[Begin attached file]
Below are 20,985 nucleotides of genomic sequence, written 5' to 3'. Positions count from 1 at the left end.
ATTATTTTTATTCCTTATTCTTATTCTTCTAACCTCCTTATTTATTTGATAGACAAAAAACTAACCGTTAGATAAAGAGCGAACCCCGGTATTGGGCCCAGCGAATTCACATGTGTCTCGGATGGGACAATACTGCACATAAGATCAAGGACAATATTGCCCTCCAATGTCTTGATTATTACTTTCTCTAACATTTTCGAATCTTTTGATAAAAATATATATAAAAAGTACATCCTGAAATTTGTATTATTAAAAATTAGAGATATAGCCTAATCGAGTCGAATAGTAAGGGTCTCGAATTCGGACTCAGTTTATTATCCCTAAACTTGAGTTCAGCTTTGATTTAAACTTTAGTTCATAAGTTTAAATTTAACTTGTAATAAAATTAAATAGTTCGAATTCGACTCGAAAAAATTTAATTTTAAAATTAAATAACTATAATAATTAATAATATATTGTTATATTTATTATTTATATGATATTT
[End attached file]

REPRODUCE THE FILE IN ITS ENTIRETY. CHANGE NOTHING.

Below are 20,985 nucleotides of genomic sequence, written 5' to 3'. Positions count from 1 at the left end.
ATTATTTTTATTCCTTATTCTTATTCTTCTAACCTCCTTATTTATTTGATAGACAAAAAACTAACCGTTAGATAAAGAGCGAACCCCGGTATTGGGCCCAGCGAATTCACATGTGTCTCGGATGGGACAATACTGCACATAAGATCAAGGACAATATTGCCCTCCAATGTCTTGATTATTACTTTCTCTAACATTTTCGAATCTTTTGATAAAAATATATATAAAAAGTACATCCTGAAATTTGTATTATTAAAAATTAGAGATATAGCCTAATCGAGTCGAATAGTAAGGGTCTCGAATTCGGACTCAGTTTATTATCCCTAAACTTGAGTTCAGCTTTGATTTAAACTTTAGTTCATAAGTTTAAATTTAACTTGTAATAAAATTAAATAGTTCGAATTCGACTCGAAAAAATTTAATTTTAAAATTAAATAACTATAATAATTAATAATATATTGTTATATTTATTATTTATATGATATTT